Moving in winter means unexpected surprises in spring.
The popping up of green all around our new yard reminds me –
seeds were planted here long before we came.
My job is very different on this new plot of land.
Our last yard was dirt when we arrived.
We planted the grass,
and every tree.
It’s so different.
Most of the hard work has already been done by someone else’s hands.
And our job is to simply keep their work alive.
And help it flourish —
Tending to the plants that are struggling.
while maintaining the ones that are not.
I’m sure we’ll plant some new things along the way.
I’m already thinking about a little herb garden.
And maybe a few tomato plants.
But for the most part,
I’m picking up where someone else left off.
And I’m finding this new chapter of life feels very much the same.
Entering a thriving church with all kinds of programs already in place,
it’s easy to feel unneeded.
The hard work of turning up the soil is done.
The back-breaking task of planting rows and rows of new seeds is finished.
So walking into a Sunday morning service is a lot like walking into my new back yard.
I haven’t been a first-time visitor or a new member at a church in nearly thirty years,
and God is teaching me so many things in this new season of life –
in this winter season leading toward an unexpected spring.
He’s teaching me to rest.
He’s teaching me to listen.
He’s teaching me to watch.
He’s teaching me to be thankful.
And He’s teaching me to dream a new kind of dream.
This weekend, Tim and I went to a visit an old friend in the hospital.
As he sat in his wheelchair recovering from surgery to his spine,
he told us a story I’ll never forget.
During therapy one morning this past week,
John met a man who was having a hard time with the situation he was in –
grumpy and a bit unfriendly,
it was clear,
this man did not want to be in rehab
and was not especially interested in making new friends.
Over the course of the hour, though,
John continued to be himself –
laughing about his lot in life and trying to find humor in the tasks he was asked to accomplish.
As the therapy session ended,
the once-grumpy man who had spent the hour in therapy with John,
lifted his arm and waved goodbye as he said,
“See you tomorrow,” with a smile on his face.
As Tim, John, and I reflected on this moment,
we all had tears in our eyes.
John then said with a shaking lip,
“I guess I just try to see the need right in front of me.”
As Tim and I drove back to Crestwood from Lexington that morning,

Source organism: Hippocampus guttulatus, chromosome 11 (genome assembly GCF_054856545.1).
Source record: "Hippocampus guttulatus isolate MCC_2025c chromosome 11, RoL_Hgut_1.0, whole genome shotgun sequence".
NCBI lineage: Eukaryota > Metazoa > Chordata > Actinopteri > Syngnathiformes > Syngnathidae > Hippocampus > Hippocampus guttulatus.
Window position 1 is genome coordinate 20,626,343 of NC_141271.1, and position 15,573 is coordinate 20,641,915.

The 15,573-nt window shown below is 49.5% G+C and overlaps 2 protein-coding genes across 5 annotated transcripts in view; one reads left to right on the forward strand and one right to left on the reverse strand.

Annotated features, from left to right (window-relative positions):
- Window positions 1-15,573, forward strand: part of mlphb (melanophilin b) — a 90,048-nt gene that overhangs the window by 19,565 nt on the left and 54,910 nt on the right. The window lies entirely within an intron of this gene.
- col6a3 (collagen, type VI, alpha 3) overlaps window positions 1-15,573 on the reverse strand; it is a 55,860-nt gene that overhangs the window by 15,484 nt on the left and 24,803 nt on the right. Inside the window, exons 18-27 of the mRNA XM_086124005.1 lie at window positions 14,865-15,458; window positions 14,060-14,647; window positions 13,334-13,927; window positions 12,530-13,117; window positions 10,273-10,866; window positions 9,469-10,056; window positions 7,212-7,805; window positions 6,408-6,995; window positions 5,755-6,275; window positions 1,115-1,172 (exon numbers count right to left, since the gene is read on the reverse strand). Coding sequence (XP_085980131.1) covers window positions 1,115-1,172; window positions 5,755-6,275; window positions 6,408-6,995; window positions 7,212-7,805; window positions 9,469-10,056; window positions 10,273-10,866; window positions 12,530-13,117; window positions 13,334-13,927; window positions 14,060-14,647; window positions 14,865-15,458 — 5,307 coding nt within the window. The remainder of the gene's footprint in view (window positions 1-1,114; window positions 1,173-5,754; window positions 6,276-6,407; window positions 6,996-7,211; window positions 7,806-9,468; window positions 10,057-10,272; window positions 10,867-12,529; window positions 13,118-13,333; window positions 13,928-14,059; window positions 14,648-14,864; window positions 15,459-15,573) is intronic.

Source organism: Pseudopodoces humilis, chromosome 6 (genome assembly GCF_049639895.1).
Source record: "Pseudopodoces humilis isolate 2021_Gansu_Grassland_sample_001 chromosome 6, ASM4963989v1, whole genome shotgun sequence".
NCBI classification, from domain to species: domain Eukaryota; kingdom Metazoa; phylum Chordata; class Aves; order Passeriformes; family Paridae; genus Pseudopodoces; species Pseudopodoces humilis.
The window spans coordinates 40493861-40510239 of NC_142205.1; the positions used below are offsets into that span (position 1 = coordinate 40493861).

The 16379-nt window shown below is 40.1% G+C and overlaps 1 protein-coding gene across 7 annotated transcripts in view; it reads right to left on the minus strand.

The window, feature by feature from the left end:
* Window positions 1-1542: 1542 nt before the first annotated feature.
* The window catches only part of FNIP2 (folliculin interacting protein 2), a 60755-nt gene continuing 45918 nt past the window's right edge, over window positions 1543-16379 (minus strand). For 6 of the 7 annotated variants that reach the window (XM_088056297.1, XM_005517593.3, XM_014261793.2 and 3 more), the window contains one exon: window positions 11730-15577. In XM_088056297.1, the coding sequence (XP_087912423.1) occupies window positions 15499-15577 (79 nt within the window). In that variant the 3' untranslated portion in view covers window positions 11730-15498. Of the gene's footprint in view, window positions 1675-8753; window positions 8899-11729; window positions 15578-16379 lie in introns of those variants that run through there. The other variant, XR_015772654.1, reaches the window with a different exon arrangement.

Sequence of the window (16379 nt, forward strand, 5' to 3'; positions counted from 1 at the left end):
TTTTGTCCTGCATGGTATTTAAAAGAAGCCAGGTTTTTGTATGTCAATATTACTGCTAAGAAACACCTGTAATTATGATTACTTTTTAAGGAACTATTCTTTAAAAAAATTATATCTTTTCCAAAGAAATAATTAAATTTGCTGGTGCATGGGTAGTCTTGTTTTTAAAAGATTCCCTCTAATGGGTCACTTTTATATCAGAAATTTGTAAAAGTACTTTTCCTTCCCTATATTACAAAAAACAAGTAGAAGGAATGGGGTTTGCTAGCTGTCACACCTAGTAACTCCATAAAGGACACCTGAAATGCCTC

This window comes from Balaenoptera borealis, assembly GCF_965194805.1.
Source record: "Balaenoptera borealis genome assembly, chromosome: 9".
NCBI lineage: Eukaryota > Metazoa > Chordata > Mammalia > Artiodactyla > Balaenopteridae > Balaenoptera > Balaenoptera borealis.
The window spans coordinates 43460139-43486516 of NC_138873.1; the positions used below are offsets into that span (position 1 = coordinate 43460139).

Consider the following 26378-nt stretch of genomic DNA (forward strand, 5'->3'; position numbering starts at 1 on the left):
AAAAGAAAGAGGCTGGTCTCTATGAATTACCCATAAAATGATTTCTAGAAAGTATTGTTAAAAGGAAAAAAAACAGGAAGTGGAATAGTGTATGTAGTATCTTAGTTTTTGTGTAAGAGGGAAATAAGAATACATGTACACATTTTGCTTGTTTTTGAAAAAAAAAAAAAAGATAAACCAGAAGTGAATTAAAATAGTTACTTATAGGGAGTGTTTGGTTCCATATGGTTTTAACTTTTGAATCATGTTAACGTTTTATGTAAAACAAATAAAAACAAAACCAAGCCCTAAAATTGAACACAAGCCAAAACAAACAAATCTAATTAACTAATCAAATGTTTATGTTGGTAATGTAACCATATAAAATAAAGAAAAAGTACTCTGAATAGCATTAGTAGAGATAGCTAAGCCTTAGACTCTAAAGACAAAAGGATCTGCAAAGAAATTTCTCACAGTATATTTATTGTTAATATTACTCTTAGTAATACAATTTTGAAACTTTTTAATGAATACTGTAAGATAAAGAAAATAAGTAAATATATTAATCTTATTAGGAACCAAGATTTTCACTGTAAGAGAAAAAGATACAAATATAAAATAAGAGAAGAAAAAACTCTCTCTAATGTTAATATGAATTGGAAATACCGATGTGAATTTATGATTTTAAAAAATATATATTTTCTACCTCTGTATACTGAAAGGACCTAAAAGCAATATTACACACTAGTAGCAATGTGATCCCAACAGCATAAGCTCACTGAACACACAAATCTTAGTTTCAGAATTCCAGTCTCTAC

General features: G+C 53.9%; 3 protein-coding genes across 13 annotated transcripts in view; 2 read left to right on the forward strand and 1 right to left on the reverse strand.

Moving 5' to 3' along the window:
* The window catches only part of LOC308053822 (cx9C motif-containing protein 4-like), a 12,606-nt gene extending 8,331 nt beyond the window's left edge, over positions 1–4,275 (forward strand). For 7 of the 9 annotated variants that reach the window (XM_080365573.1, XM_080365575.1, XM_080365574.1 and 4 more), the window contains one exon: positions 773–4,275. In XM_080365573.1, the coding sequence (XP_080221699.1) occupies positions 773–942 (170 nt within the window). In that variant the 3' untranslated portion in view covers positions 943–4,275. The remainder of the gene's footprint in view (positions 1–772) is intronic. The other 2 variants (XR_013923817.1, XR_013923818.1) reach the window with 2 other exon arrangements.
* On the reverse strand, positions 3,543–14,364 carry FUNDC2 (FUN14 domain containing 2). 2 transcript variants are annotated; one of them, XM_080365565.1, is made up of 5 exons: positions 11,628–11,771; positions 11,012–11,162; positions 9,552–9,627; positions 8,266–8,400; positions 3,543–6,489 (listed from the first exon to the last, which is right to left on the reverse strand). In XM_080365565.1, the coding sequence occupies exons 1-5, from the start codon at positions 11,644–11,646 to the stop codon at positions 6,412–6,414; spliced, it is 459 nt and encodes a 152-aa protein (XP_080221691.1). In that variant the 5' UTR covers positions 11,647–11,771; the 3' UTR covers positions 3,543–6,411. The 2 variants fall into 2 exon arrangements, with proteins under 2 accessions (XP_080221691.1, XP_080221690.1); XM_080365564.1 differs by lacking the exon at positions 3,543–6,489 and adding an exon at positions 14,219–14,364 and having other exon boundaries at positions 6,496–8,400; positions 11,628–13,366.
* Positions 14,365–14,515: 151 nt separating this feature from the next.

a song came on the radio we’d never heard before called,
As we listened to the lyrics, I thought of John and said,
“Wouldn’t it be cool to hear this song playing behind the scene of John in therapy with that man?”
Click here if you’d like to hear it.
I’ve thought a lot about this story since Saturday.
I’ve thought a lot about my yard.
And I’ve thought a lot about this new chapter of life……
where I’m trying so hard to bloom myself.
Daffodils have popped up in several places in our landscaping.
Several have already burst into beautiful yellow flowers.
But interestingly, none of them have had the strength to stand upright.
Heavy with rain,
they have bloomed while bowing to the sidewalk.
And every time I walk to our front door,
they catch my eye.
I’ve photographed them so many times,
the people across the street are probably wondering about their new neighbor.
I’m reading a book right now called,
Humble Roots: How Humility Grounds and Nourishes our Soul.
And I feel as if the Holy Spirit is doing a new work inside of me as I read each page.
He is speaking through our yard,
through friends like John,
and through flowers that are bowing as they bloom.
The stress of this move took a toll on my physical health
and my broken hand is just now reaching a place of healing where I’m able to type without constant pain.
God is definitely using this season of life to slow me down.
Quiet my soul.
And help me gain a new perspective on life, my yard, and my place in the church.
But I’m blooming low.
Bowing down to the One who planted me here.
And waiting for Him to show me what is next.
Humble yourselves before the Lord, and he will lift you up
Our hometown is facing a tough situation this week
and not being there to help has been hard for me.
I’ve been so moved, though, to see through the gift of social media
how the community is coming together with love and support
from so many different agencies and people.
And I couldn’t end this post without saying,
“We love you, Grayson, and we miss you. You are in our prayers.”